State water quality association asks PSC to amend its cybersecurity order over potential cybersecurity concerns

MORGANTOWN – An association representing 28 water utilities across the state is concerned that the Public Service Commission’s recent cyber threat vulnerability assessment order may inadvertently pose threats to their cybersecurity.

The West Virginia Municipal Water Quality Association in its recent letter to the PSC said that the PSC’s May 16 order is erroneously based in part on federal EPA guidance that the EPA withdrew following a multi-state court challenge.

The association asks the PSC to amend its order. It then adds, “We also respectfully request that the PSC consider consulting with the state’s public water systems in advance of issuing orders that have sweeping and potentially unintended implications on matters as important as cybersecurity.”

The PSC on May 16 ordered all water and sewer utilities to conduct a cyber threat vulnerability assessment within 60 days. The order was issued as “a general investigation to examine water and sewer system cybersecurity.”

In the order, the PSC said, “Pursuant to the National Primary Drinking Water Regulations, states are required to conduct periodic sanitary surveys of public water utilities.”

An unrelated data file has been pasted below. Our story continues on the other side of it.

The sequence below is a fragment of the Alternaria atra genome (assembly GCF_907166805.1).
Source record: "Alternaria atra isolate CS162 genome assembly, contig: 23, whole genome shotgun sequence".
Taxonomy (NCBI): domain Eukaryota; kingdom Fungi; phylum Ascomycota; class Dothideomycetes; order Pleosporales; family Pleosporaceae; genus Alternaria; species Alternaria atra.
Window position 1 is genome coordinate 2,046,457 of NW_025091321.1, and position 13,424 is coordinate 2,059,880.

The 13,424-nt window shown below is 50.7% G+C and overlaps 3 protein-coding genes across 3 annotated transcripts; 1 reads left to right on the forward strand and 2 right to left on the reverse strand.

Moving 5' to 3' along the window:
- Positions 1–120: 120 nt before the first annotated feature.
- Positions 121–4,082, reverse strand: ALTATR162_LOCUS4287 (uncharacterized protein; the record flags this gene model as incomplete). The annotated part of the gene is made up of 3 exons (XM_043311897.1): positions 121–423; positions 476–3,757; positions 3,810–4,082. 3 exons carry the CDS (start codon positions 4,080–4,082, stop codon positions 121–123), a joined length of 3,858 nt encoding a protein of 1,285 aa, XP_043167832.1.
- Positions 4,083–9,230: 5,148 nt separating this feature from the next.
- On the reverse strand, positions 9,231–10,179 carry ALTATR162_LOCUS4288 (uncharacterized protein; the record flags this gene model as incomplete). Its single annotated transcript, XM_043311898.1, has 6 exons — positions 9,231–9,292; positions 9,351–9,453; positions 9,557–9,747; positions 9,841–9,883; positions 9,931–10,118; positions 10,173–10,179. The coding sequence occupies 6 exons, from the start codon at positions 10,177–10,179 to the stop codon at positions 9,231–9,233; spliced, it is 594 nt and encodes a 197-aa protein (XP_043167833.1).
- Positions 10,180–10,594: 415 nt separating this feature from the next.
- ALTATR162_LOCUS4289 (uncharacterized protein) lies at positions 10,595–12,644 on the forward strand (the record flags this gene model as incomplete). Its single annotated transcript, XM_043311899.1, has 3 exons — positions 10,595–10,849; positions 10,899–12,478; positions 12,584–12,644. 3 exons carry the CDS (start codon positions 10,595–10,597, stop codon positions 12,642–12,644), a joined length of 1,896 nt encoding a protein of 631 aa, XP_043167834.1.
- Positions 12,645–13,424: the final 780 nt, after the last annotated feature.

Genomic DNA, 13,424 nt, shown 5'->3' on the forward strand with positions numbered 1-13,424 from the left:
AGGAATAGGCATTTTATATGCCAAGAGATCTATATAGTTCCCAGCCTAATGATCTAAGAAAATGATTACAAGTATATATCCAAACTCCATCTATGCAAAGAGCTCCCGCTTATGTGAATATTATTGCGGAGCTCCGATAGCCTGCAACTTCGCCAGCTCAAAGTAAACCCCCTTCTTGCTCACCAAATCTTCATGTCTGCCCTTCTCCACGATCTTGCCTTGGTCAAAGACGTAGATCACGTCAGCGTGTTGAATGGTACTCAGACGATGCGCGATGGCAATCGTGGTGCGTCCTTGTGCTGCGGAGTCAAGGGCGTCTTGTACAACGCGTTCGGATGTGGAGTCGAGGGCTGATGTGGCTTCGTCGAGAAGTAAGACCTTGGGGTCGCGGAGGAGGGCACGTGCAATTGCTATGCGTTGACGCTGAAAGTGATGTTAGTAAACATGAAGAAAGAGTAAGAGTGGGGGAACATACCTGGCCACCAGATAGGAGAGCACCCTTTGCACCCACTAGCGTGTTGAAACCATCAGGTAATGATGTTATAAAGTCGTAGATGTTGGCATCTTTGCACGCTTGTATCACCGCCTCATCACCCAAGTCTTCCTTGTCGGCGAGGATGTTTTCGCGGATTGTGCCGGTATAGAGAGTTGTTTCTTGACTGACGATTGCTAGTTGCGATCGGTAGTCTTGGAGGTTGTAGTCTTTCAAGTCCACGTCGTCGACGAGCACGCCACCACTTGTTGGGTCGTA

And, “The Federal Environmental Protection Agency (EPA) interprets the regulations regarding sanitary surveys to include an evaluation of the adequacy of the cybersecurity of any operational technology used in the production and distribution of safe drinking water.”

The association said the PSC’s assertion in the second sentence is incorrect. Tehnically, the EPA’s interpretation came in a separate memorandum issued the same day as the guidance, March 3, 2023.

More important, the association said, a federal court stayed the EPA cybersecurity review requirement.

Along with setting the states up for liability if the water systems in those states had adequate security, the states said, “Public water systems expressed concerns that EPA’s requirement to include cybersecurity reviews in sanitary surveys could have the unintended effect of compromising security and exposing sensitive information.”

They agreed on the need for cybersecurity, the association said, but thought the EPA needed to take a more cautious approach.

EPA then rescinded the memorandum with the interpretation the PSC referred to in its order. So the association is asking the PSC to remove that sentence from its order.

On a more encouraging note, it added, “WVMWQA’s members would welcome the opportunity to share their practical experience with cybersecurity and other issues. Such collaboration would serve a beneficial role in supporting and informing the PSC’s decisions.”

The association told the PSC that it is having a federal Cybersecurity & Infrastructure Security Agency representative attend its June 13 meeting and invited the PSC to send someone too, to join the discussion.

Association membership includes Morgantown Utility Board, the cities of Fairmont and Bridgeport, and Clarksburg Sanitary Board.

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